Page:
Where does the water in those ubiquitous plastic bottles come from? Turns out, mostly from the places suffering the worst droughts, most notably California. And most of what doesn't come from natural springs (close to half) comes out of the tap.
This Week in RIP
America lost a singular talent when Robin Williams died. Williams was a brilliant actor, an unforgettable comedian, an improvisational genius with very few peers. He was always courageous in his art, never taking the easy path but pushing his limits, stretching his comfort zone. He will be missed greatly by those who knew him and those who only knew his work.
Upon his passing, President Obama issued a statement of condolence, something he rarely does in the case of entertainers (but which he did for Ray Bradbury, Pete Seeger, and Maya Angelou, among others).
This Week in How You Can Help
Some of the most impoverished communities in the country are Native American communities, on or off reservations or tribal lands. Longstanding structural disadvantages limit employment options and keep these people poor. Various charities exist that claim to raise money for them, but sadly, most of those spend more of what they bring in on giveaways intended to sucker more people into donating than they do on the First Americans themselves. Most of the rest goes to administrative costs--in other words, salaries for the people at the top. This is a double disservice--not only are they exploiting Indians to enrich themselves, but when unknowing Americans donate to these charities, they think they've done something to help, and therefore ignore appeals from other groups that might actually be working for good.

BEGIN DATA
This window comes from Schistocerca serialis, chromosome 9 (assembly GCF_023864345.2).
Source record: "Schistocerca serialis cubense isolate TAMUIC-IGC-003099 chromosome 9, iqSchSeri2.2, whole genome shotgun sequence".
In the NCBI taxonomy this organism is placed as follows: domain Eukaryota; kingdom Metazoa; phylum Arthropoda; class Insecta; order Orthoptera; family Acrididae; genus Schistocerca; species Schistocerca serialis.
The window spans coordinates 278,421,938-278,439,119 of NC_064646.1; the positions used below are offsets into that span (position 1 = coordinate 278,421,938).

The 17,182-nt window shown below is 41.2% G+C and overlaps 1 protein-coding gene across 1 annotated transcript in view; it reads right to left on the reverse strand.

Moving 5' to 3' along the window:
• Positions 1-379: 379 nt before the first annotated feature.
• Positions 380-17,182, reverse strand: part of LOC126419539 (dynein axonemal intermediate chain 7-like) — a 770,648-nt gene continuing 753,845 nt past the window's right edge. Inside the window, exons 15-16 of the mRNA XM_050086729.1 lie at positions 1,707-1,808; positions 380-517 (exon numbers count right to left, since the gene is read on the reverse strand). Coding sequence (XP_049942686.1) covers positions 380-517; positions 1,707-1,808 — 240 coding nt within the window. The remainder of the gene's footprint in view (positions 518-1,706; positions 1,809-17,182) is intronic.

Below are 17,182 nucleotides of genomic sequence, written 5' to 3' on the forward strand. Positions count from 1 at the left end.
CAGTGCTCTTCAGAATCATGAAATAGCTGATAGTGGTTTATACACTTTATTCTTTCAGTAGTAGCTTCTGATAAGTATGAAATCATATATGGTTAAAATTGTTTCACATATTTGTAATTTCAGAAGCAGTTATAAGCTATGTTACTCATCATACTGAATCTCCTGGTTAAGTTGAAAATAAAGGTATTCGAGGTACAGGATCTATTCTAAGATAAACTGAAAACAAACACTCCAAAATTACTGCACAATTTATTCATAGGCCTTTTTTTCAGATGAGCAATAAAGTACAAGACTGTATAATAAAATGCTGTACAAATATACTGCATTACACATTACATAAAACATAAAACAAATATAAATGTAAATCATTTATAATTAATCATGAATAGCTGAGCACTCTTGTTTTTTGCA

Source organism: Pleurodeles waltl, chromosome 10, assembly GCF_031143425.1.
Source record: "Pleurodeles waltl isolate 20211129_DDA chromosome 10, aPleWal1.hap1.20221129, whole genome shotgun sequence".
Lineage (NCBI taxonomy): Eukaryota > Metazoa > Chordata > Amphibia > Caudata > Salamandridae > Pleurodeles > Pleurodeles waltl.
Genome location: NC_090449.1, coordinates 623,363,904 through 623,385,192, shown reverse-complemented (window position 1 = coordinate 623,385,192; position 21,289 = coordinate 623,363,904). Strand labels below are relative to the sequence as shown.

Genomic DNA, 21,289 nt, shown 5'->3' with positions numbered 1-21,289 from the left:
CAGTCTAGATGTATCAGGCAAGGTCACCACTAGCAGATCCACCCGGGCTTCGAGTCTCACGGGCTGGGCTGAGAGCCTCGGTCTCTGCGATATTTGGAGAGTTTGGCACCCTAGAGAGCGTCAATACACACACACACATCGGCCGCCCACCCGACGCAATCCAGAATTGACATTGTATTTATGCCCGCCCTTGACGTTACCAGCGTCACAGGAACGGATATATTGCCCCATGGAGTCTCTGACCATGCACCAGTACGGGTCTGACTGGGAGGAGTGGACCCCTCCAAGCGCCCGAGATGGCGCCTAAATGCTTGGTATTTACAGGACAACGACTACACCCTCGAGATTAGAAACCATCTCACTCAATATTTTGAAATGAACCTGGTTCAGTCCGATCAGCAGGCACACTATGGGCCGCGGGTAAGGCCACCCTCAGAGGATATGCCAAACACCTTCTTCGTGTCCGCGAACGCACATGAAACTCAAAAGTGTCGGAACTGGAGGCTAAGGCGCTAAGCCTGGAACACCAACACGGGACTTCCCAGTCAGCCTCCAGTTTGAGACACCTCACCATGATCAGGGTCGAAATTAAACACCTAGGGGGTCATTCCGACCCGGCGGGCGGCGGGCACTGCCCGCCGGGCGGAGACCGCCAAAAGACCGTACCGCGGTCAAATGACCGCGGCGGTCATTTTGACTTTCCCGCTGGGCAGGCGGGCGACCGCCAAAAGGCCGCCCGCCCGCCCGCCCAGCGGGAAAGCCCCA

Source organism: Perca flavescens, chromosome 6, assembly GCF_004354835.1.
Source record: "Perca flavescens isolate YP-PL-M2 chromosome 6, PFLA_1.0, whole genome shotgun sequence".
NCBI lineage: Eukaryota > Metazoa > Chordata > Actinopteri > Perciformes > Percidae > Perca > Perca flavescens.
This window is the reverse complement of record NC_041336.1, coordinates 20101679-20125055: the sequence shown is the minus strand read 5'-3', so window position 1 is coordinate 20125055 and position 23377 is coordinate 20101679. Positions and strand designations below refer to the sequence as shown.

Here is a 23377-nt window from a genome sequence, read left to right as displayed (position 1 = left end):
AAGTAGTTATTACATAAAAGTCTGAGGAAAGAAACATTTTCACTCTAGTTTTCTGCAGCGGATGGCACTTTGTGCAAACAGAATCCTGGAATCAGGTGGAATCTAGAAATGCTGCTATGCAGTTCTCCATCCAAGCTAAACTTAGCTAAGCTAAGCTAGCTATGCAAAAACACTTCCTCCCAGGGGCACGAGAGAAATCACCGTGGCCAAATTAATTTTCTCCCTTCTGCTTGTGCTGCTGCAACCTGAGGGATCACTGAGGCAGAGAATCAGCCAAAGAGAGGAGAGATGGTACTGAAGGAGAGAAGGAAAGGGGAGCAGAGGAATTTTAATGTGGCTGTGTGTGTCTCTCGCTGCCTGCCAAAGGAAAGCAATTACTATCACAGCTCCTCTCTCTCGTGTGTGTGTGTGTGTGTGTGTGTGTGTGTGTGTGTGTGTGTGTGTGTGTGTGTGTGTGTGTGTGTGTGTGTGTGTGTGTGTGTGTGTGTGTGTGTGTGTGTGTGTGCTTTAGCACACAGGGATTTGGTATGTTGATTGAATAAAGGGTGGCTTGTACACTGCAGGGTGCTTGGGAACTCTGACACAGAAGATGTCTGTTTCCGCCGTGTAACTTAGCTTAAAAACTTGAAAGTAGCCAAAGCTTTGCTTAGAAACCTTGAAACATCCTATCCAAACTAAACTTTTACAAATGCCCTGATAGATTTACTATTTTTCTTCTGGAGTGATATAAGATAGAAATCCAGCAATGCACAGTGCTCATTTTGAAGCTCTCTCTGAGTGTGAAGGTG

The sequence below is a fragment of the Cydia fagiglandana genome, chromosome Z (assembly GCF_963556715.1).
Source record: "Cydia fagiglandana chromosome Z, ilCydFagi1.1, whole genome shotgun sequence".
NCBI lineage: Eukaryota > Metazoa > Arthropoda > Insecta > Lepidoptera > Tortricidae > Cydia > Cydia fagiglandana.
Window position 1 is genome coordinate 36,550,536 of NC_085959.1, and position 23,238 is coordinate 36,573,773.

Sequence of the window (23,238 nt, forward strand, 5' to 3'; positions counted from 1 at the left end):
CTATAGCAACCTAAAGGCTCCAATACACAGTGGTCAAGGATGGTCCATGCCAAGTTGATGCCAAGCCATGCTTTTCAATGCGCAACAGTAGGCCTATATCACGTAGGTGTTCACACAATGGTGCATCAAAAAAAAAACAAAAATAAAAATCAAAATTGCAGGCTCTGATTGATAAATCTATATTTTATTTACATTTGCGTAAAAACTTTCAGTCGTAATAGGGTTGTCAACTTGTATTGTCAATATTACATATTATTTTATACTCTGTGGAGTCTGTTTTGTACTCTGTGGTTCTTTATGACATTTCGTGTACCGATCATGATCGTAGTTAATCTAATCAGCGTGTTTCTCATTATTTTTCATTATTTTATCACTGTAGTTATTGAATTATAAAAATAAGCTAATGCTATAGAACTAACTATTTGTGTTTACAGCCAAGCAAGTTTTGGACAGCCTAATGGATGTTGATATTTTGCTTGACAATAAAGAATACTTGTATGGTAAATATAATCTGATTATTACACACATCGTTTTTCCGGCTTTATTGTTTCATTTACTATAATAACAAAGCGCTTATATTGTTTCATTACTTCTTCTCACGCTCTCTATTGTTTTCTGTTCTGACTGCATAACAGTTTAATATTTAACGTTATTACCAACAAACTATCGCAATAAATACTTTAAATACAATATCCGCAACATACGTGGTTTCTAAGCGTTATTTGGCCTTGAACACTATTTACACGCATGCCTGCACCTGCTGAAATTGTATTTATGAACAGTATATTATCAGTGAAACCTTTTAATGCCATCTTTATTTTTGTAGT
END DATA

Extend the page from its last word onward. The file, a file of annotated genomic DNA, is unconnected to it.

The Native American Rights Fund is a non-profit law firm that works on behalf of the rights of Indians at various levels. It is recognized as the most effective Native American-specific charity out there, It does good work that helps real people. If you can give a few bucks to help them do more, please do.
(Thanks to TWiA special tribal consultant Marcy Rockwell for the tip).
This Week in Bears
Coywolves and Pizzly bears. It's a strange new world, and we made it.
If you leave a sandwich in your truck, don't be surprised if a bear helps himself.